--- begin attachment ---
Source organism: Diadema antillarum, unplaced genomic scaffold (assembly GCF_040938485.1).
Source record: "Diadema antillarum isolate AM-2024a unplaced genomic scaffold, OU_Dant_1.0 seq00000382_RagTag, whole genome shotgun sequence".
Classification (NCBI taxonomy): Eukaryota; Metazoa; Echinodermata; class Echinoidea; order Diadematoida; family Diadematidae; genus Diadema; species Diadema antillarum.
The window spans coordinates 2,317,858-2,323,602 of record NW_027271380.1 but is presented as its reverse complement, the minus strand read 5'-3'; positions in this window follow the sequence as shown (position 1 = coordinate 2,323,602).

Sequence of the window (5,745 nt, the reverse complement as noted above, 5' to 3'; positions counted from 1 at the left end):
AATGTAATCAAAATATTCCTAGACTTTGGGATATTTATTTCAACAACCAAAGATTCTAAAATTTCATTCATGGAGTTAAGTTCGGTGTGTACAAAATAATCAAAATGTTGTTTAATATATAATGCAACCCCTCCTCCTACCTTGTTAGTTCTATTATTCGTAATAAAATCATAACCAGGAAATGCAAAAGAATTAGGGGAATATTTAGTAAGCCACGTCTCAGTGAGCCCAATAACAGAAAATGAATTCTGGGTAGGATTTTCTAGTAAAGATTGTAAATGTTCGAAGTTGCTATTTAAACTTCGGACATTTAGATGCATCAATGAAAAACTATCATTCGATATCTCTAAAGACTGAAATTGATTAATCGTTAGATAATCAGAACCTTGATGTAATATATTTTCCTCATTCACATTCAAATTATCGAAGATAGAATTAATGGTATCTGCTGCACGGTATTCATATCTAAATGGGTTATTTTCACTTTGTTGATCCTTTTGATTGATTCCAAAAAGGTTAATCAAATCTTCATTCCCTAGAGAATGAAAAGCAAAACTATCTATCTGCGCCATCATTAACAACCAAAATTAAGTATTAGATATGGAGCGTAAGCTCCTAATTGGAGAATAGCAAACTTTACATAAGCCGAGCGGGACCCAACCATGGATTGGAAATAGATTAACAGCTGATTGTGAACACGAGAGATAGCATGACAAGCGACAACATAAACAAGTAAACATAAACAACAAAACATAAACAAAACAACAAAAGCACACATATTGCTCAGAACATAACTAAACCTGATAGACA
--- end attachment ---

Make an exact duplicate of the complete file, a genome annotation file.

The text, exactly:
Source organism: Diadema antillarum, unplaced genomic scaffold (assembly GCF_040938485.1).
Source record: "Diadema antillarum isolate AM-2024a unplaced genomic scaffold, OU_Dant_1.0 seq00000382_RagTag, whole genome shotgun sequence".
Classification (NCBI taxonomy): Eukaryota; Metazoa; Echinodermata; class Echinoidea; order Diadematoida; family Diadematidae; genus Diadema; species Diadema antillarum.
The window spans coordinates 2,317,858-2,323,602 of record NW_027271380.1 but is presented as its reverse complement, the minus strand read 5'-3'; positions in this window follow the sequence as shown (position 1 = coordinate 2,323,602).

Sequence of the window (5,745 nt, the reverse complement as noted above, 5' to 3'; positions counted from 1 at the left end):
AATGTAATCAAAATATTCCTAGACTTTGGGATATTTATTTCAACAACCAAAGATTCTAAAATTTCATTCATGGAGTTAAGTTCGGTGTGTACAAAATAATCAAAATGTTGTTTAATATATAATGCAACCCCTCCTCCTACCTTGTTAGTTCTATTATTCGTAATAAAATCATAACCAGGAAATGCAAAAGAATTAGGGGAATATTTAGTAAGCCACGTCTCAGTGAGCCCAATAACAGAAAATGAATTCTGGGTAGGATTTTCTAGTAAAGATTGTAAATGTTCGAAGTTGCTATTTAAACTTCGGACATTTAGATGCATCAATGAAAAACTATCATTCGATATCTCTAAAGACTGAAATTGATTAATCGTTAGATAATCAGAACCTTGATGTAATATATTTTCCTCATTCACATTCAAATTATCGAAGATAGAATTAATGGTATCTGCTGCACGGTATTCATATCTAAATGGGTTATTTTCACTTTGTTGATCCTTTTGATTGATTCCAAAAAGGTTAATCAAATCTTCATTCCCTAGAGAATGAAAAGCAAAACTATCTATCTGCGCCATCATTAACAACCAAAATTAAGTATTAGATATGGAGCGTAAGCTCCTAATTGGAGAATAGCAAACTTTACATAAGCCGAGCGGGACCCAACCATGGATTGGAAATAGATTAACAGCTGATTGTGAACACGAGAGATAGCATGACAAGCGACAACATAAACAAGTAAACATAAACAACAAAACATAAACAAAACAACAAAAGCACACATATTGCTCAGAACATAACTAAACCTGATAGACA